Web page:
Ghost of Walhachin - 090401
Once a grand dream, the quaint community of Walhachin whispers the tales of a century old project.
In 1907, American entrepreneur Charles Barnes began to develop his dream of grandeur set along the banks of the Thompson River. This rich, fertile ground was to produce unparalleled produce and orchards for the elite of British society. A community plan was laid out, elegant homes and businesses established, ground broken and subdivision parcels established to attract the wealthy English to this ‘new’ land.
By 1908 families had begun to arrive, the town site was planned and plots of land were selling for $300 per acre or $350 per acre with trees. In order to provide income while developing the young orchards alternate crops were grown between the rows of trees including, potatoes, tomatoes, onions and tobacco. The soil granted immediate rewards with record crops of vegetables and healthy young fruit trees beginning to establish.
Chinese workers were hired to tend the fields and orchards, freeing the ‘upper-class’ to live a life of leisure and apparent luxury. They enjoyed games of cricket, hunting, tennis, lakeside picnics, music recitals and dances at the new community hall, which boasted the best dance floor in the Province. By 1912 the town was well established with a bakery, general store, barber, butcher, dairy, livery stable, ladies store, two insurance offices, three laundries, post office and hotel.
While many, including the infamous Widow Smith of Spences Bridge, offered advice to assist Walhachin residents to fulfill their dreams the words of caution fell unheard in this lively little ‘Camelot.’
Water for the orchards and community was brought some twenty miles from Snohoosh Lake in the Deadman Valley via flumes, an engineering feat of significance. Built by local contractors, some skilled and others not, and maintained by the Chinese labourers, the lumber used to build the flume was supplied by the Monarch Lumber Company in Savona.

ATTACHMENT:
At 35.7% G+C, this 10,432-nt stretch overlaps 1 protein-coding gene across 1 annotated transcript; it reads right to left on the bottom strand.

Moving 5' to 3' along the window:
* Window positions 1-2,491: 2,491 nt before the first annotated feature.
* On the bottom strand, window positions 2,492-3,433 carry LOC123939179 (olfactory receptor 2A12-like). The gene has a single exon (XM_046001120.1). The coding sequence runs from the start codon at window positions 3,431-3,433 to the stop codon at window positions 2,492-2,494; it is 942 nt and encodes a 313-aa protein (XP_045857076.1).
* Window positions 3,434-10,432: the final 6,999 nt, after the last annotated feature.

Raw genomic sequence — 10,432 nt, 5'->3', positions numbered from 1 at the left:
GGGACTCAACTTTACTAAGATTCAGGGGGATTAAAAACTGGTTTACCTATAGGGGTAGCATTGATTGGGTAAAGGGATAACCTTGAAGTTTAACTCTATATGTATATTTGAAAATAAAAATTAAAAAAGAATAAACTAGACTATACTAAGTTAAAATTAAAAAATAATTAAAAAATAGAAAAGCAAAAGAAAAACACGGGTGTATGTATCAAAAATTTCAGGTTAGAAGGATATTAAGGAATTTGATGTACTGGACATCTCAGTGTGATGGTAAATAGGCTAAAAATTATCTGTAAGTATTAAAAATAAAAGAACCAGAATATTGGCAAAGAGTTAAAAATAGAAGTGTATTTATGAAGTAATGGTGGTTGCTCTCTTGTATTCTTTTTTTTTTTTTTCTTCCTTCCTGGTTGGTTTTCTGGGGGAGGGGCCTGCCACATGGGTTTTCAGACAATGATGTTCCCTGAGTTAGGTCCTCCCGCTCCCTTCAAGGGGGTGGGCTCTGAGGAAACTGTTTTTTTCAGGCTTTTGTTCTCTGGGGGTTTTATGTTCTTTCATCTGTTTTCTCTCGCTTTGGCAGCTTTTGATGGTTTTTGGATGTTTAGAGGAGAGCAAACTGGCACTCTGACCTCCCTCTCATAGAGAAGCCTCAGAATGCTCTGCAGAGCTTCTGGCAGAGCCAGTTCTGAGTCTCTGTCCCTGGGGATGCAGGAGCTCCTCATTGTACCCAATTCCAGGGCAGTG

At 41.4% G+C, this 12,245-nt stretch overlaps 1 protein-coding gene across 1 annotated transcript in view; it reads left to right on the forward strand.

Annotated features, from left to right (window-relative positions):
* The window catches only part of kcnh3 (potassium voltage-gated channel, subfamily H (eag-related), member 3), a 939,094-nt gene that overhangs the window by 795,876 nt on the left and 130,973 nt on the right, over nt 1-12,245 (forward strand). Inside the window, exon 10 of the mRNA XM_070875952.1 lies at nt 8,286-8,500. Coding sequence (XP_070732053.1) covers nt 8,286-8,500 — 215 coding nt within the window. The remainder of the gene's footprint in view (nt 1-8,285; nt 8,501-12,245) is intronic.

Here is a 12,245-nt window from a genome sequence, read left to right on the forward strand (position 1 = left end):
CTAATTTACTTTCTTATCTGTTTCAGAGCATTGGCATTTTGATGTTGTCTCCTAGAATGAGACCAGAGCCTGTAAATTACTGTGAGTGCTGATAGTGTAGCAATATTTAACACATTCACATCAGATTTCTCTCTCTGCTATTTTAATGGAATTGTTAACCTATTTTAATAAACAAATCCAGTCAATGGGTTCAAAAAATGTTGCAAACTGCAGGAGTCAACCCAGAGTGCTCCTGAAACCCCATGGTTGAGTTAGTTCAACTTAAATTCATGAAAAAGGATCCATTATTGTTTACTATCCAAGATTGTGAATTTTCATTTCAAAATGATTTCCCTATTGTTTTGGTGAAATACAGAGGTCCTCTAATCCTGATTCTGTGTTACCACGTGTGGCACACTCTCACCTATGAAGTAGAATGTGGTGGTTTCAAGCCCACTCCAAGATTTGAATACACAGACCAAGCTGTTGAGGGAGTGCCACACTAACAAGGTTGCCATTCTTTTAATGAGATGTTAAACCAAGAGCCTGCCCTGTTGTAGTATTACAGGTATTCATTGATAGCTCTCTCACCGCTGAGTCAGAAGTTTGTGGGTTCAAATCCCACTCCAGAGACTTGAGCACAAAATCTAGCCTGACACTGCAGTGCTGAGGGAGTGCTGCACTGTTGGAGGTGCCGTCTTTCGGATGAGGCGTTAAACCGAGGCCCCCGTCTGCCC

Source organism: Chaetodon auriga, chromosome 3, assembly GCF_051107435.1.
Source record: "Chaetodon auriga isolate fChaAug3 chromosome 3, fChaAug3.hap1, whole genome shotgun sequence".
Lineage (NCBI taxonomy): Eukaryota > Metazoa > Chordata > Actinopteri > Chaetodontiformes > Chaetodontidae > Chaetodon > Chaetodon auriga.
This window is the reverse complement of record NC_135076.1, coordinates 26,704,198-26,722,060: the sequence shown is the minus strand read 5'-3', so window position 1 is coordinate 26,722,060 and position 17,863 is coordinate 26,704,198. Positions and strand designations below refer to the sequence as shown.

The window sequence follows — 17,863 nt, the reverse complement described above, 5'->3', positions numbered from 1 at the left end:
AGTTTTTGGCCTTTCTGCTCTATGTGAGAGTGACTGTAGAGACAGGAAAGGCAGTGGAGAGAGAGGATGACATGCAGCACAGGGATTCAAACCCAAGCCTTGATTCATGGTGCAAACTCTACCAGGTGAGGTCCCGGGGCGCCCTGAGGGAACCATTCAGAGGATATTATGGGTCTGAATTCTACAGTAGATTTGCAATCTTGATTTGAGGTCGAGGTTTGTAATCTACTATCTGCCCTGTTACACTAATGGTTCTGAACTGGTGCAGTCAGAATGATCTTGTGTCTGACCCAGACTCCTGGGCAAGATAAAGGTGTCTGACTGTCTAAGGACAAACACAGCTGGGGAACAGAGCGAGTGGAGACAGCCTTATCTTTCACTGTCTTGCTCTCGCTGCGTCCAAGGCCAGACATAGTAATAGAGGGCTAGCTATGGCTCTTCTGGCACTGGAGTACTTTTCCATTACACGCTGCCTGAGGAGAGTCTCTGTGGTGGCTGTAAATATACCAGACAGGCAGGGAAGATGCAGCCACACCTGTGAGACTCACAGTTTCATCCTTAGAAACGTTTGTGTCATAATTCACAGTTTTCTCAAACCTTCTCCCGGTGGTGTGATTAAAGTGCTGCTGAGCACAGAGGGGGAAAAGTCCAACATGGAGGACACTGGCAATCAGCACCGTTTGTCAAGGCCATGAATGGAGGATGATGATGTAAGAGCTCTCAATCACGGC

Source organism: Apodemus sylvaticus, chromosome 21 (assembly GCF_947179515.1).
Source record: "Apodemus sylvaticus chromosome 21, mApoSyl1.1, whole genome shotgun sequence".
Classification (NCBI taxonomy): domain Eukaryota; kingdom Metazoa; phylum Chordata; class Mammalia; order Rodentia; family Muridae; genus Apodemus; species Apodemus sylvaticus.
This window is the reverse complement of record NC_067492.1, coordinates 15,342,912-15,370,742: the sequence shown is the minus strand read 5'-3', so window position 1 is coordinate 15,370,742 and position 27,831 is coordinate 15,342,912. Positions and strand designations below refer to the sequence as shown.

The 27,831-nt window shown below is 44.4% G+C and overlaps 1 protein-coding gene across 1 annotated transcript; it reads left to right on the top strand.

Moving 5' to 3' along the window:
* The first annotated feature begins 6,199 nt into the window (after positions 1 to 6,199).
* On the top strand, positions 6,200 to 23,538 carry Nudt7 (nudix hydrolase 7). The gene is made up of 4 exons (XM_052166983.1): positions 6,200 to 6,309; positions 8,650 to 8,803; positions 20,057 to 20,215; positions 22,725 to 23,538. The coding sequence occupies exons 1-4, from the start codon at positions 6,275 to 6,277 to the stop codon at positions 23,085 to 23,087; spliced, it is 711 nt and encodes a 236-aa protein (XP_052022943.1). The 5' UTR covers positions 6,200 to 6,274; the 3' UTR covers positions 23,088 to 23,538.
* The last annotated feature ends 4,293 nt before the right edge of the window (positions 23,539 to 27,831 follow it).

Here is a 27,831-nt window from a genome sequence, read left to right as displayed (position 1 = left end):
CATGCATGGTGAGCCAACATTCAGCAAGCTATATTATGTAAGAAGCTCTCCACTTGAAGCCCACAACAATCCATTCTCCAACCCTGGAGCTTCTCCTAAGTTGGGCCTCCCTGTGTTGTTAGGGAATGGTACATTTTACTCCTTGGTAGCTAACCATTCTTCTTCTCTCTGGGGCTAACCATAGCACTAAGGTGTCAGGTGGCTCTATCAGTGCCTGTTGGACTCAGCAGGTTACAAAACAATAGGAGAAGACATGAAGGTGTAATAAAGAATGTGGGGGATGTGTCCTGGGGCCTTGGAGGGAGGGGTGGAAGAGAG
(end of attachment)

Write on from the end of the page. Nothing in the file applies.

Despite early success, Charles Barnes dream was not to be fulfilled. As World War I escalated the majority of Walhachin male residents enlisted in the British forces and returned to England to fight. With leaking flumes, arid ground and a lack of human resources to maintain the system, the ‘free’ life in Walhachin became taxed. A storm washed out a section of the flume and it was never to be repaired. Many immigrants returned to England, defeated. Others stayed and built their own dreams in this new British Columbia, some descendents still return to see this place where dreams were born.
Today, the ‘Ghost of Walhachin,’ the flume remnants, lay along the hills above the Trans Canada Highway and along the Deadman Valley, bearing testament to the engineering feats that once were. You can still view the concrete forms that have withstood the mighty Thompson currents below the town, these forms supported the cables that slung the flume across the river.
From high above today’s highway the waters entered a wooden pipe, wrapped in wire, plunging down some four hundred plus feet to the river. This drop created sufficient velocity and force to carry the water up the high banks of the south shore to the orchard benches above. The cables now lay along the river bottom.
Originally the only way to cross the river was a cable ferry barge, in low water you can look down upon the original ferry pilings. Due to the growth and interest in the community the government commissioned a bridge crossing down river, which was completed in 1910 and stands today.
As you travel down to the bridge, observe the banks to your right. The dark discolorations offer evidence of ancient First Nations fires and a simple sift through the sands reveals an abundance of fresh water clam shells, remnants of old cooking sites. The nest upon the bridge belongs to the resident Osprey family that returns annually. They too, enjoy the fabulous fishing along the Thompson River.
The historic Penny Ranch, situated west of the road on the south shore, is the site of the first fruit trees and the stimulus for Barnes dream. The area was originally known as Penny Station and this ranch existed prior to the development of the infamous community.
Several original homes remain in the community, while others were sold and moved to the nearby communities of Savona, Kamloops and Ashcroft. Please feel free to visit with local residents of Walhachin and Thompson River Estates in your quest for more tales on the ‘Ghost of Walhachin’.